Another meeting took place in Washington, DC in October which brought federal, university, industrial, and NGO research specialists together to discuss partnerships as a structural device to improve the targeting of forest research, the quality of results, and the quantity of available resources. The group also conducted a diagnostic of the total forest research system. The meeting was cosponsored by the USDA Forest Service, the Cooperative State Research, Education, and Extension Service, Pinchot Institute, and Yale Forest Forum.

    The next Research Committee meeting is scheduled for early January 1997 in Savannah, GA. Please contact Bill Bentley or Gary Dunning at the Forest Congress Information Center for details.

    News Briefs

    The World Commission on Forests and Sustainable Development held its North American Public Hearing on September 30 - October 2, 1996 in Winnipeg, Canada. The Hearing provided a forum for forest stakeholders from Canada, Mexico, and the United States to participate in an open policy dialogue on local and global forest issues. The purpose of the North American Public Hearing and the four other planned regional hearings is to build an agreed-upon agenda for reshaping policies to safeguard the sustainability of the world's forests in the coming century. Contact Gary Dunning at the Forest Congress Information Center for more information about the WCFSD North American Public Hearing.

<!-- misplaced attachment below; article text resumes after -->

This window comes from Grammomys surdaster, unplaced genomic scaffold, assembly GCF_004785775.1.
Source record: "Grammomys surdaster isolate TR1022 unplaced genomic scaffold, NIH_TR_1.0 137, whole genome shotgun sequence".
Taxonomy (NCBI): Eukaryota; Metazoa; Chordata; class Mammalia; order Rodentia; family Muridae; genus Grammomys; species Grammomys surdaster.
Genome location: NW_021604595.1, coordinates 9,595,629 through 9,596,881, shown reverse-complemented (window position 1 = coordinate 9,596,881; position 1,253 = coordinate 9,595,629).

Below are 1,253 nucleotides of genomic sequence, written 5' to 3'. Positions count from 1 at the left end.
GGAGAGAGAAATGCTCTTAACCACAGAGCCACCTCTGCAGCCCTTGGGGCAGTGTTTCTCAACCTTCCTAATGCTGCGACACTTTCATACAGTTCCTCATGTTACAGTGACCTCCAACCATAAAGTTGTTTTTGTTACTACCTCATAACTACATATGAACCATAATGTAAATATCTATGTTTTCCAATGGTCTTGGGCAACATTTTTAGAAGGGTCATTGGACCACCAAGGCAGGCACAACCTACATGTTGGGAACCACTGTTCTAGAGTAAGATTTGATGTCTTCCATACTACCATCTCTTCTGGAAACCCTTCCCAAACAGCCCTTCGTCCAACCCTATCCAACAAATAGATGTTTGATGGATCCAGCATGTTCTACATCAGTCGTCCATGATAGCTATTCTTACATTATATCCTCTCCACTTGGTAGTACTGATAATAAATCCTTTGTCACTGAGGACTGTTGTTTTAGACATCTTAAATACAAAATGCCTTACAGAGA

The 8th National Urban Forest Conference will be held in Atlanta, Georgia in September 1997. The theme for the conference will be "Cities By Nature's Design". For more information, contact American Forests at 202-667-3300 or refer to their homepage on the World Wide Web at http://www.amfor.org.

    Legacy Committee Formed